Speech by Foreign Minister Guido Westerwelle at the opening of the exhibition “The Wall: A Border Through Germany” at the Federal Foreign Office

11.01.2011 - Speech

-- translation of advanced text --

Ladies and gentlemen,

We have with us today, representing the Foundation for the Study of the SED Dictatorship, without which this exhibition would not have been created in the first place, the chairman of the Council and former Foreign Minister Markus Meckel and the chairman of the board of trustees, Rainer Eppelmann. Welcome, gentlemen.

Welcome also to our media partners – the editor-in-chief of BILD, Kai Diekmann, and the deputy editor-in-chief of Die Welt am Sonntag, Ulf Poschardt – who conceived and curated the exhibition.

I should also like to welcome former GDR civil rights activist and now Federal Commissioner for the Files of the State Security Service of the former German Democratic Republic, Marianne Birthler, former GDR civil rights activist and now Land Brandenburg Commissioner for the Study of the Repercussions of the Communist Dictatorship, Ulrike Poppe, and former GDR civil rights activist, now author and film-maker, Freya Klier.

Bundestag colleagues,

Boys and girls,


This year sees the 50th anniversary of the building of the Berlin Wall. The Wall was built in 1961 and torn down in 1989. Today some people say the Wall “fell” and speak of “the fall of the Wall”. The Berlin Wall did not fall. It was pushed down by the people’s desire for freedom, and it was knocked down from East to West. Germany was reunited in 1990. In 1990 reunification ended the division of our country for which the Wall had stood.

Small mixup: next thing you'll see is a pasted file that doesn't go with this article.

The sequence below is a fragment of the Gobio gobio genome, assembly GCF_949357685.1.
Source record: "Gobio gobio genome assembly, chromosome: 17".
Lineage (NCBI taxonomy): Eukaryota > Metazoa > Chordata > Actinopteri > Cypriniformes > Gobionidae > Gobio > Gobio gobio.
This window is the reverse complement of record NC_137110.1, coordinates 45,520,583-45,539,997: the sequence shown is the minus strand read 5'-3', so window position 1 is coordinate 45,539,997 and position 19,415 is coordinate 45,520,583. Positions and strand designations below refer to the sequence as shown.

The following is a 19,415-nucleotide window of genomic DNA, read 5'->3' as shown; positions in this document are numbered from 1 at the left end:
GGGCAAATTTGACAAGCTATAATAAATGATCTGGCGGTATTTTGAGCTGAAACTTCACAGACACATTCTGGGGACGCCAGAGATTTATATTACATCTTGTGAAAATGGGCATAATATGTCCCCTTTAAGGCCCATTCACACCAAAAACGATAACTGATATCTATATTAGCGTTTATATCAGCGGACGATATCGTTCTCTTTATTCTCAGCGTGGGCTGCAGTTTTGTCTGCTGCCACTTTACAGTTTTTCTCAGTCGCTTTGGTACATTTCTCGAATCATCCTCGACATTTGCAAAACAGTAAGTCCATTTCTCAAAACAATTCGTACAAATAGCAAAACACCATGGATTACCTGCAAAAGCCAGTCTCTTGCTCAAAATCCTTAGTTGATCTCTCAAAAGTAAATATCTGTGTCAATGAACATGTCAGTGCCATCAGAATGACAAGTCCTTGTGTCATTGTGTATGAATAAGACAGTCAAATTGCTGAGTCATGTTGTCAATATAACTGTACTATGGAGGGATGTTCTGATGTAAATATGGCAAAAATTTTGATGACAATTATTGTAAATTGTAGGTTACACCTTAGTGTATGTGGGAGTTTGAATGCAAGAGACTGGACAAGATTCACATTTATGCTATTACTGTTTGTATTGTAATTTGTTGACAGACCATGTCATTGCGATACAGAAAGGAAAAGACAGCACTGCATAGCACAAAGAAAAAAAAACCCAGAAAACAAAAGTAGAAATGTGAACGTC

The events of 1989 and 1990 bear eloquent testimony to the fact that freedom rarely comes as a gift. Freedom must be won. Or, as Mr Döpfner rightly said yesterday: freedom does not rule, freedom has to be fought for.

The Berlin Wall no longer exists, but it remains a part of Germany’s history. The Berlin Wall is a part of history that must be spoken about, not consigned to the archives. The Berlin Wall has a great deal to show and teach us. Not only about a central chapter in recent German history, but about freedom and lack of freedom in the world.

I am very pleased to be opening the exhibition “The Wall: A Border Through Germany” here in the Federal Foreign Office today. This is the exhibition’s premiere, and in the course of the year it will be shown in many places both in Germany and abroad.

I am delighted to have with us today some of the courageous citizens who were so instrumental in pushing down the Wall.

I would also like to extend a warm welcome to the many schoolchildren here today, who are too young to have actually experienced the Wall. When critics complain today about children’s lack of knowledge of the GDR, they must remember this: it is not the duty of the young to enquire about the past, it is the duty of the older generation who lived through it to take the initiative to speak about it. It is up to us to tell it as it really was. And this exhibition has a valuable part to play in that.

A country which fails to teach its young people about its own history runs the risk of repeating the mistakes of the past.

I will never forget how, as a 14-year-old boy celebrating my confirmation with a trip to Berlin, I stood with my father on a wooden platform at the Berlin Wall, looking at the death strip, the wooden crosses, the armed guards. At that moment, I understood where extremism leads.